An Oil Change Never Felt So Good

Imagery by the author
Illustration: Andrew P Collins

I’m can’t claim I was any kind of hotshot mechanic before an off-road accident pulverized my left hand, but like many car enthusiasts, I like(d) to tinker. Recovering my dexterity has been and will be an ongoing process, but I’m proud to say, after many months, I am back on the tools. And it feels good.

The quickest version of the backstory here is that I crashed a UTV buggy, big time, in August 2018. Since then my left paw has been operated on many times and basically been in some form of immobilization or stitches until the last few weeks. Even when it wasn’t, I’ve had to exercise extreme caution around sharp things and caustic chemicals because the skin was very fragile.


But I’ve finally advanced to a point where I can start pushing myself a little more, going to occupational therapy a lot less, and try my hand (ha) at working with metal again.

So to celebrate, I changed the oil on my Mitsubishi Montero.

I had heard some fresh Rotella might resolve the lifter tick the engine gets below normal operating temperature (it… kind of helped?) but mostly I just wanted an excuse to get greasy again.

The hardest part was working slowly. My hand’s configuration has been altered significantly since the last time I put it to work, and getting used to that in the context of mechanic-ing was a little unsettling. I don’t have a pinky anymore, and the remaining fingers are bent differently than they were for the first 30 years of my life. So weakness aside, grabbing things and manipulating them was hard. And frustrating.

To talk myself off the ledge of temper tantrums, which I edged towards after every “ping, ping, ping” of my 17mm socket falling out of my hand and onto the pavement over, and over, I kept just thinking of context.


Like, “hey man, I’m working on a cool car that runs. This is living the dream.”

Many of you are probably already painfully aware that living he dream of wrenching on your own car is rarely as glamorous as it looks on TV. (Or, I guess, YouTube.)


I mean, it was nice to not have Richard Rawlings or whoever screaming at me about deadlines or the Orange County Choppers fellows throwing chairs around. But it was cold, it was wet – yeah, I had to do this on the one “real winter” day Los Angeles got this December – and I kept doing dumb shit like dropping my drain plug onto the filthy floor of my apartment complex garage.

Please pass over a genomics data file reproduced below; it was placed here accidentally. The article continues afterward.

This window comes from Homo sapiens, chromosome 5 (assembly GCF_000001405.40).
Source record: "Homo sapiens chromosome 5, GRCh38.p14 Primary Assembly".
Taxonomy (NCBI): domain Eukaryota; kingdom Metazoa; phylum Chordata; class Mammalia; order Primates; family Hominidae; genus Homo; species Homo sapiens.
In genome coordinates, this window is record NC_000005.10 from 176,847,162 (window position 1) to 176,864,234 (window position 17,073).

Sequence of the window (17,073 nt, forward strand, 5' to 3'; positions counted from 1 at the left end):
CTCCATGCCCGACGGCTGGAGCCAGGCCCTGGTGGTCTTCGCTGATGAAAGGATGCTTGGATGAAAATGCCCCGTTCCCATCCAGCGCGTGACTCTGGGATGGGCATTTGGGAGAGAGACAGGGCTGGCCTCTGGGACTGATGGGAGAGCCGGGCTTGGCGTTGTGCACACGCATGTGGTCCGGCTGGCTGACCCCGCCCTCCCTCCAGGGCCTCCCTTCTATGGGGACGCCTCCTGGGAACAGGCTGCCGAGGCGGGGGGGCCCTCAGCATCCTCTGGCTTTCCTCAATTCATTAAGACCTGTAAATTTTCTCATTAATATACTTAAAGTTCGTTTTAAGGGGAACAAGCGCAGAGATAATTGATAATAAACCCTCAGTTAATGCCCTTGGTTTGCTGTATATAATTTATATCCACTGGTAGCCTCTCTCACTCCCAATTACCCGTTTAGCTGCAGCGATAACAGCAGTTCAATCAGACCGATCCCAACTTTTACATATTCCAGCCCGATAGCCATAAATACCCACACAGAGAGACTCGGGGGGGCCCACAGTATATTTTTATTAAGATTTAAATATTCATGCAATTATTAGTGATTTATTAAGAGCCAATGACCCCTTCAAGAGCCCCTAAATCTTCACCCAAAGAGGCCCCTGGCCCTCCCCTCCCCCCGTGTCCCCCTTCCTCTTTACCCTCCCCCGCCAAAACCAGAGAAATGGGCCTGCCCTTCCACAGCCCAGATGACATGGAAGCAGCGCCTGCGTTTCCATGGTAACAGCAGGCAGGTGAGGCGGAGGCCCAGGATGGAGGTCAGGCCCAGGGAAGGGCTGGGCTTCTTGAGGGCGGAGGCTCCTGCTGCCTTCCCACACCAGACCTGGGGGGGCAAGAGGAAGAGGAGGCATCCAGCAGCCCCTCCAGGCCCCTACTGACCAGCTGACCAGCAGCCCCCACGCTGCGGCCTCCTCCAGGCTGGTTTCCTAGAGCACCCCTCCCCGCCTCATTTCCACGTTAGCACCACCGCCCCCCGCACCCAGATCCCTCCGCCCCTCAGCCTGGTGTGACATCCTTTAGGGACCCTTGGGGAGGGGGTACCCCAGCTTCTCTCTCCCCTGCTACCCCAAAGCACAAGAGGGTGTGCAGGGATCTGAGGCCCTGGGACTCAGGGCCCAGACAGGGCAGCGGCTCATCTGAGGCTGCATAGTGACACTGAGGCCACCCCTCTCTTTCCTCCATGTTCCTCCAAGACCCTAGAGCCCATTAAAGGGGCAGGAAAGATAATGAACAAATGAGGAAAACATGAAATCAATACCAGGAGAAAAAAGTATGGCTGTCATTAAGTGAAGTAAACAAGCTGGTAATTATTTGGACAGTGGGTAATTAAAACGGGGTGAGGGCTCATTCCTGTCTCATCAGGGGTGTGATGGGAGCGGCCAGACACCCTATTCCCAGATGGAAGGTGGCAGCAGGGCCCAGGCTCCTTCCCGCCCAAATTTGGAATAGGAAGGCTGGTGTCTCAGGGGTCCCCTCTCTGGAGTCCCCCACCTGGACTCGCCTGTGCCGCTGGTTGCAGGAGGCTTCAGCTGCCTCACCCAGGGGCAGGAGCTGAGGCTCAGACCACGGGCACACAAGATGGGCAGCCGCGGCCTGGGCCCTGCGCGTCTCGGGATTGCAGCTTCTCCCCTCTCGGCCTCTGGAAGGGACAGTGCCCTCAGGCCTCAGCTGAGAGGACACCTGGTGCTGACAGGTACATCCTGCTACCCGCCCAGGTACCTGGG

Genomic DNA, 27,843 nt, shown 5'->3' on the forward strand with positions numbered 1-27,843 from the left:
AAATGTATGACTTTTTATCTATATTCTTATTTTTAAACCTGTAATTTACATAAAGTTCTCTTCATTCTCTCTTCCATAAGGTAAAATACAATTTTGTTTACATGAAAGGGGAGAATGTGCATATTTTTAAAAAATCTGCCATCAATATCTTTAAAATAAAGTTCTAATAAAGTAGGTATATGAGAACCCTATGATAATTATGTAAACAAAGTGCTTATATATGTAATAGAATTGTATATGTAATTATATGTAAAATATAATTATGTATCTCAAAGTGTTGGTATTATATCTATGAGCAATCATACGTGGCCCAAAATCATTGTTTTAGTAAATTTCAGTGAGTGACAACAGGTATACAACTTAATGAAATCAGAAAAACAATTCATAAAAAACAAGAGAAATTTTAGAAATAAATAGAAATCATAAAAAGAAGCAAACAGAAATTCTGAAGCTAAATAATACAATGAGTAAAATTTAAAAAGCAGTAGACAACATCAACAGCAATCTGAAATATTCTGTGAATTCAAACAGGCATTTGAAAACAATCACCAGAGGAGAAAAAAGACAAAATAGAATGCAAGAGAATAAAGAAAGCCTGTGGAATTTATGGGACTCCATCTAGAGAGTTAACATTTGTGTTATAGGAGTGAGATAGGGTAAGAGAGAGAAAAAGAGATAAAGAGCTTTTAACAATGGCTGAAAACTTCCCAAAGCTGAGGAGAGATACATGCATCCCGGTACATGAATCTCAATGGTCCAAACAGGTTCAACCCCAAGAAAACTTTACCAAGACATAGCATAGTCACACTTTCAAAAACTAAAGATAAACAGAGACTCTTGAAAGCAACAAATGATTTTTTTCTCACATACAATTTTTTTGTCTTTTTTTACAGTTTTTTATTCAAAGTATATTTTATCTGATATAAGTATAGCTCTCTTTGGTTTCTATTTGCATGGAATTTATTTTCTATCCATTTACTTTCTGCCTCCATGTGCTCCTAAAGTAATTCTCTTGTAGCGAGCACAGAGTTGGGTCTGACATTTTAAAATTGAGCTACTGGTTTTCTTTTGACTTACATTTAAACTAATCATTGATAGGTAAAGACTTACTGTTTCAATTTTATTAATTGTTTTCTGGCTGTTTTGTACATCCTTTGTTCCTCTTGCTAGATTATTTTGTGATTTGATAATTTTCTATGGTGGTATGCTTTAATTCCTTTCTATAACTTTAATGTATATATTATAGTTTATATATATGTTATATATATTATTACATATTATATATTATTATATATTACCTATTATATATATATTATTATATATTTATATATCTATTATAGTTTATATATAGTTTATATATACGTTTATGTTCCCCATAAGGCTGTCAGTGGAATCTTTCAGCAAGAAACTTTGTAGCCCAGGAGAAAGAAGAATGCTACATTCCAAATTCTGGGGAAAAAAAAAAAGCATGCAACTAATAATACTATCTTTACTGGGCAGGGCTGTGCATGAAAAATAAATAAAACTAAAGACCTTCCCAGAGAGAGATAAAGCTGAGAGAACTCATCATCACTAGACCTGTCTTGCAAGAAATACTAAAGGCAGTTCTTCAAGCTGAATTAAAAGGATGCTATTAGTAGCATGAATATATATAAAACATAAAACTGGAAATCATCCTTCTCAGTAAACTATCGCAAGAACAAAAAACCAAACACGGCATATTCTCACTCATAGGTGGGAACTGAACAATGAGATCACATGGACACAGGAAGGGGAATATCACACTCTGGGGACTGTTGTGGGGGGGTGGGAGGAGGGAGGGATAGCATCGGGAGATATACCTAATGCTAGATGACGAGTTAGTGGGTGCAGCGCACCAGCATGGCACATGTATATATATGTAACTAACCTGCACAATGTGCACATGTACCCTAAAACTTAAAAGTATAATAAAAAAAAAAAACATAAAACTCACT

Of course, the threads were covered in little rocks when I picked it up.

“This is fun,” I reminded myself many times, between deep breaths. “This is my thing.”


Now I’m not down with the gatekeeping attitude of “you’re not a real car person if you don’t change your own oil.” The convenience of having somebody else do your automotive dirty work can totally be worth the cost. But there is something nice about seeing the color of your engine’s spent lifeblood with your own eyes, getting a little more familiar with the underbelly of your vehicle, and more importantly, knowing that the oil, filter, and crush washer are changed with exactly the type you want and the appropriate twisty bits are torqued to spec.

I keep notes on my cars like grandmothers keep recipes.


But hey, I didn’t write this to brag about my condition or show off my diligent note-taking.

The point is, a year ago, a nurse was coming to my apartment every day to change my bandages and lubricate an exposed tendon on my hand. I was in blinding pain all the time, I even couldn’t hold down a receipt to sign it. Now I’m carrying my toolbox again.


In between, there was a 16-month montage of squeezing “therapy putty,” stretching, wearing weird braces, and feeling like picking my nose was about as athletically intense as bench pressing three times by body weight. Some other time, I’ll talk more about that.

And it ain’t even over for me. My left hand’s squeeze strength tops out at 25 pounds; my right is over 100. But finally, actually, it feels like the worst of this, maybe, isover.


An oil change is amateur hour as far as wrench-turning goes. In fact, it barely requires many wrench-turns at all. But I’ll be damned if I didn’t feel like a master mechanic when my SUV was purring with fresh blood and a new filter replaced correctly by yours truly.

Take your health seriously. Focus on the long game.If you have a big setback, take your comeback as slowly as you can. And when you can take a win, revel in that shit.

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